Every Monday, I spotlight a random episode of M*A*S*H, providing a brief review and asking readers to offer their thoughts.
“The Moose” (#5, 1×05)
Originally Broadcast: Sunday, October 15th, 1972
Written by Laurence Marks
Directed by Hy Averback
Capsule Summary: Hawkeye and Trapper are shocked and disgusted to learn that a soldier has purchased a South Korean woman as his personal servant.
I think this was one of the first episodes of M*A*S*H I ever saw when I started watching the series on FX back in the late 1990s. It’s not that I have a particularly vivid memory of watching it. The term “moose” stuck with me. That’s what I remember.
Although they are without a doubt the good guys here, Hawkeye and Trapper are nevertheless pretty patronizing when they talk about Young Hi not understanding what they’re saying while she’s standing between them. And what should we make of the fact that Hawkeye enjoyed some of benefits of having Young Hi around? He may not have been a fan of her cleaning but he allowed her to shave him and the tag suggests she also shined his boots.
Radar mentions that the Army will deal with soldiers that have a moose if they find out about it. But Colonel Blake makes it pretty clear that there’s nothing he or anyone can do because Sergeant Baker’s commanding officer also has a moose. Why couldn’t Hawkeye complain to someone outside Baker’s chain of command, someone in the JAG corps, for example? Or ask Radar to make some inquiries.
The poker game was a good solution, I suppose. I’m not sure why Baker agreed to participate considering he didn’t really like Hawkeye. More importantly, how could Baker not realize that Hawkeye had an earpiece? It’s a good thing Baker always held his cards in such away that Radar, using a telescope never seen again, could see them.
“The Moose” is notable for having very few regular cast members. Hawkeye, Trapper, and Radar are in it. Colonel Blake is in it as well but has just a few lines. Frank and Margaret are not in it. Neither are Father Mulcahy or Klinger, for that matter, although at this early point in the series that wasn’t unusual. And yet, despite involving only a handful of regular cast members, because Season 1 featured so many recurring characters, you don’t miss the characters that aren’t in it.
That’s something I’ve always liked about very early episodes. Spearchucker and Ho-Jon, limited as their roles are, help flesh out this episode and make the 4077th feel like a pretty big place. Seeing Ugly John and Leslie Scorch, who are little more than extras here, only adds to the impression that there are countless stories to be told at the 4077th and not all of them have to involve every character. Sadly, by the last few seasons, the pendulum had swung too far in the other direction and every episode had to involve every main character no matter what.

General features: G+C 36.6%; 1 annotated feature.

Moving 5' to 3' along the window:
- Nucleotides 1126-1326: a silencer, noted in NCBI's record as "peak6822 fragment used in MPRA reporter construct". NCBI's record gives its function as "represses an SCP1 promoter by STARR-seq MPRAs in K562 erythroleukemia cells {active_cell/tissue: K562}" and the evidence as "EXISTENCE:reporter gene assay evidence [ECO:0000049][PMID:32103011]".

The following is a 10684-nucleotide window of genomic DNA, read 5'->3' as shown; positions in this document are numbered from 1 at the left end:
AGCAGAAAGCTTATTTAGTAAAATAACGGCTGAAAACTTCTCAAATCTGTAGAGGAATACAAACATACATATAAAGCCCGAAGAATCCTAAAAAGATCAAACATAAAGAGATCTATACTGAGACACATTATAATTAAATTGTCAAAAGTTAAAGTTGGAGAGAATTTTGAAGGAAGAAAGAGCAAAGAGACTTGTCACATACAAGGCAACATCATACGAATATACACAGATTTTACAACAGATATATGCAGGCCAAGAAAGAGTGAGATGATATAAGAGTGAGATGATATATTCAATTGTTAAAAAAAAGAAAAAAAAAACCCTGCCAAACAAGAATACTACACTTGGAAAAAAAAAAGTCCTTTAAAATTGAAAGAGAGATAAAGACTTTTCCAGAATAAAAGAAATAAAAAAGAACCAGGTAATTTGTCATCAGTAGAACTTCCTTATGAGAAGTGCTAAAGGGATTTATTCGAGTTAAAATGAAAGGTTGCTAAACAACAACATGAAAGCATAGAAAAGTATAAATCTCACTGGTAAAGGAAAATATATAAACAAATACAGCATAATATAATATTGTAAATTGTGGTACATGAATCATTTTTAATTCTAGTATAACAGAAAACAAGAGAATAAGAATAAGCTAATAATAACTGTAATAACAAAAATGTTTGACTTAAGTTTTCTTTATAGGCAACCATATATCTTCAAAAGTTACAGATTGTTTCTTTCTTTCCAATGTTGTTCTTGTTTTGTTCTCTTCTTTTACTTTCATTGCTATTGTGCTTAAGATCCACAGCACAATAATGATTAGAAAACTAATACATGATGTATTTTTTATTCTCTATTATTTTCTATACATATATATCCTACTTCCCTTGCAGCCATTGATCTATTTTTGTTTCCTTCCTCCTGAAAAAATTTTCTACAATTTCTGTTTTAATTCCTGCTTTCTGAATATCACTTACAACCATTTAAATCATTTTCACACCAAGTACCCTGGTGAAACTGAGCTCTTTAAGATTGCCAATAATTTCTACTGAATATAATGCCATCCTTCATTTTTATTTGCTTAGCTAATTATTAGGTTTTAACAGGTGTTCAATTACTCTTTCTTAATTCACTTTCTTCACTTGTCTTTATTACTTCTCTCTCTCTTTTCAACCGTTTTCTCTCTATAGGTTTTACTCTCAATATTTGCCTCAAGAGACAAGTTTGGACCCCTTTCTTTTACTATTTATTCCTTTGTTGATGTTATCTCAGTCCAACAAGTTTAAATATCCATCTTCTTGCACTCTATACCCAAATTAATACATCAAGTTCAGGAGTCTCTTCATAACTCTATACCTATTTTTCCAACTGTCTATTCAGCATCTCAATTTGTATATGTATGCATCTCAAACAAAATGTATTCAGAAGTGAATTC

According to the captions, Leslie’s little noise as she ducks under the clothesline to give Henry a kiss is a “chirp.” I wonder if that was included in the script or of Linda Meiklejohn made it up on the spot.
This was the first of two appearances by Barbara Brownell as Lt. Jones. The other was in “Love Story.” I wonder if she would have been in more episodes if the decision hadn’t been made to cut back on the number of recurring characters about halfway through Season 1.
Virginia Ann Lee (credited in this episode as Virginia Lee) later played Kyong Ja in “Exorcism” during Season 5. Her Internet Movie Database profile states she also appeared uncredited in “Welcome to Korea” (Season 4) and some sources indicate she made an uncredited appearance in “Abyssinia, Henry” (Season 3) as well.
We never learn why Sergeant Baker was at the 4077th. All we know is he was looking for Colonel Blake. When Hawkeye tries to pull rank on him, Baker refers to himself as a transient, which I believe means he was only temporarily staying there and did not technically fall under the chain of command.